Running in the Sun: Head to Toe

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Public Service Announcement: it’s Spring. And whether the weather is keeping up with the times or not, one thing is for sure, and that is March Madness is in full swing our days are getting longer. With longer days come longer periods of exposure to the sun. Sun protection is important, and we want you to be shielded. Properly, comfortably, and completely, from head to toe.

Head

  • Hat – The obvious choice for shielding your scalp from sun exposure and shade most of your face, depending on the position of the sun. Running hats also come with features like mesh panels, adjustable sizing, and moisture-wicking sweat bands to keep your head cool and comfortable.
  • Visor – For those of you cool enough to pull of the look, visors are awesome because they allow for better breathability than hats! Only downside would be that if you have an exposed part in your hair, your scalp may burn. Just ask a girl that played high school softball. My two french braids with a visor swag took a painful turn when my part got roasted. Painful would be an understatement.

Face

  • Sunscreen – Active sunscreens don’t run when you sweat and absorb into your skin quickly. They’re made for high-performance activity like running, so you know they will stand up to a long run without feeling greasy on your skin.
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    Sunglasses – Eye care is important and often overlooked while running in the sun. Prolonged eye exposure to the sun can lead to a damaged cornea and lens, the parts of your eye that filter UV light. This damage can lead to cataracts and melanoma! The amount of eye protection provided by a pair of sunglasses is impacted by lens color and light transmission percentage, so make sure your sunglasses come with UV protection and a preferred color tint.

  • Buff – Need something more to cover your face and neck? A buff could be the perfect solution, as it provides adjustable coverage with breathability and moisture-wicking properties. Buffs are ideal for ultrarunners who need additional sun and debris protection over their mouths and necks while they trek on the trails.

Torso

  • Sunscreen – I recommend putting sunscreen on before you get dressed. Cover everything, even areas that you think may see no sun, because this will ensure that gaps in your shirt will be properly protected. These are typically areas that are more sensitive than others (under arms, shoulders, chest, etc.), and a sunburn in an area where a hem may rub will cause painful chafing on a whole other level.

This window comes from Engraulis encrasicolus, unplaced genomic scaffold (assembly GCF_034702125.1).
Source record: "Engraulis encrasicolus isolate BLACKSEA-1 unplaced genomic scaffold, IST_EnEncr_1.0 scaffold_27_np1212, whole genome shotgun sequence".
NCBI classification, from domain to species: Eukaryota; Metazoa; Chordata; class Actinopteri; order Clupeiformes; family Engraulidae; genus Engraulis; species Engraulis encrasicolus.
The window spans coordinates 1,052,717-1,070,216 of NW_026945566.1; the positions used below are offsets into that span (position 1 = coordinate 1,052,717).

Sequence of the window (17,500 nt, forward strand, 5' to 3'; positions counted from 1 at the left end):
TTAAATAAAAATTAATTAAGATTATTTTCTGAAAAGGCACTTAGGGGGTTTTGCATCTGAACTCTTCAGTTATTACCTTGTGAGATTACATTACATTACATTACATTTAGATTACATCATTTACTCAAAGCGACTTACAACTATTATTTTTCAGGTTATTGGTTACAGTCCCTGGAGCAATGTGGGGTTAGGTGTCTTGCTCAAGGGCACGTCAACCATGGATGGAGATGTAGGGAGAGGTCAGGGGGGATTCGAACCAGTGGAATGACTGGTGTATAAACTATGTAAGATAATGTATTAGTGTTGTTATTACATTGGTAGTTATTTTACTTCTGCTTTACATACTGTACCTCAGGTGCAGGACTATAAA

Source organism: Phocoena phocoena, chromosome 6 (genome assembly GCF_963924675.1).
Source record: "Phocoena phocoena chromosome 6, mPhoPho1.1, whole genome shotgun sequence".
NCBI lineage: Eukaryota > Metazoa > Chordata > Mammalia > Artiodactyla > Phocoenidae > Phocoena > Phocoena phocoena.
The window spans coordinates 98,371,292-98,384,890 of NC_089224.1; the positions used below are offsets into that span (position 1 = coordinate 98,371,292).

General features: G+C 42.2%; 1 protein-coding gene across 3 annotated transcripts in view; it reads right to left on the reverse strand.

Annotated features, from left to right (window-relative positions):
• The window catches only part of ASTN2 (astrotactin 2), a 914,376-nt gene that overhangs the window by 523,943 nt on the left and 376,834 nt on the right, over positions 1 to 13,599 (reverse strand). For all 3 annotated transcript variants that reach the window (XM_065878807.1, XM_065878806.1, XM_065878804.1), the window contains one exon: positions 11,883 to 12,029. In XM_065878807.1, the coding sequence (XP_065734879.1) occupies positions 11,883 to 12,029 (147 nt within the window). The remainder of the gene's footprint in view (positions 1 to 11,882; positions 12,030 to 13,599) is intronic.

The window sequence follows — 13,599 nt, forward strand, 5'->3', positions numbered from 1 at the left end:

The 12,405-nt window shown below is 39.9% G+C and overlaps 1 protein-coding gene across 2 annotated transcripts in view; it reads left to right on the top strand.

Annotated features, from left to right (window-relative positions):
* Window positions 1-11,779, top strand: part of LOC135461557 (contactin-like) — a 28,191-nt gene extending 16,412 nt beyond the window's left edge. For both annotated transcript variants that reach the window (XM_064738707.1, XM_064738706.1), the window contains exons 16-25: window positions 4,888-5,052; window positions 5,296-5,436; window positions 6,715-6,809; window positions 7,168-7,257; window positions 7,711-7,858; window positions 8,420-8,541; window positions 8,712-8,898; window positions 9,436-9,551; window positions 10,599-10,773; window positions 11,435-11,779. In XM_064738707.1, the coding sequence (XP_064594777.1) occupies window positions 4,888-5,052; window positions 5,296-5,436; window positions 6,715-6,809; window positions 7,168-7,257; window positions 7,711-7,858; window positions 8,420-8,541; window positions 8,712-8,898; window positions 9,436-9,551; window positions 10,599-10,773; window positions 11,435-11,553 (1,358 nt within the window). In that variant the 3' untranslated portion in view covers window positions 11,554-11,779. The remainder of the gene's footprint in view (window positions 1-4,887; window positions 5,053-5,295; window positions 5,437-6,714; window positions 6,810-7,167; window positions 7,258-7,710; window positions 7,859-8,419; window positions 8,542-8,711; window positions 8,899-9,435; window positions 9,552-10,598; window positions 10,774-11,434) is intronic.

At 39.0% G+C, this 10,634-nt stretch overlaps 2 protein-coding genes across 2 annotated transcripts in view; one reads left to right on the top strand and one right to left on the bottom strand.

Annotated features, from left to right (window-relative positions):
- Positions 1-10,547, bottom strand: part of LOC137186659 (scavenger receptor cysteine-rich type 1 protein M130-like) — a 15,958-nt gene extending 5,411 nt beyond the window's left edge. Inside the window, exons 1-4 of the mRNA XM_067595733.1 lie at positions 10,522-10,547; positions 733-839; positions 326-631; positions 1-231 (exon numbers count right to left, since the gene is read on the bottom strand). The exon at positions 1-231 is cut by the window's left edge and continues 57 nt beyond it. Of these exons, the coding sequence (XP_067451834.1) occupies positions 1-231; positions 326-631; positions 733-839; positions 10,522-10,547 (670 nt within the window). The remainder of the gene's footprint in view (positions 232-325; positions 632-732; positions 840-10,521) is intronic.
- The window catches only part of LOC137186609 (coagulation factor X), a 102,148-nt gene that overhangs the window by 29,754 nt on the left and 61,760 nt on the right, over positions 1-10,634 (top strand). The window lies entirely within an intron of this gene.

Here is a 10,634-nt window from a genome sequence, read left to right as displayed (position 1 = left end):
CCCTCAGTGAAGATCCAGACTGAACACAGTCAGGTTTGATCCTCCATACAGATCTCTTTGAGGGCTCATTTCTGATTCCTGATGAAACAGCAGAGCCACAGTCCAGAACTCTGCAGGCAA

• Top with UPF – Check the amount of UPF in your top. If your top doesn’t have a specified UPF rating, try and choose a top with a tighter weave, darker/brighter color, and fabric type with synthetic fibers that help to absorb UV rays.

Arms

  • Sunscreen – Make sure and get 360 degree coverage because your arms will usually go sleeveless on a hot day.
  • Arm Coolers & Sun Sleeves are an easy way to protect your arms, keep your temp moderated and maintain breathability. You don’t have to wear a long sleeve shirt – you can still rock that tank! With high levels of UPF, arm coolers give off a cooling sensation during activity, for added comfort.

Legs

  • Sunscreen – It bears repeating. Sunscreen, sunscreen, sunscreen. You may discount how much sun exposure your legs get because they are partially shaded by your upper body while you run during the middle of the day. But don’t let this false feeling of security keep you from lathering on a layer of sunscreen.
  • Shorts with UPF – In the same way that having a shirt with a high UPF is important, shorts with a high UPF is a good idea too. Most shorts that offer a high UPF rating are built for trail running or ultra running, as these activities require a longer time in the sun, so more protection is needed.
  • Longer Shorts – A longer inseam length will provide you with greater coverage.
  • Calf Sleeves with UPF – There is a variety of features in calf sleeves: graduated compression and UPF protection to name a few. Finding a sleeve with a high UPF and you get extra coverage and UV protection for your lower legs without necessarily wearing pants. If you prefer a compressive sleeves as well, you might consider get both features in one garment.

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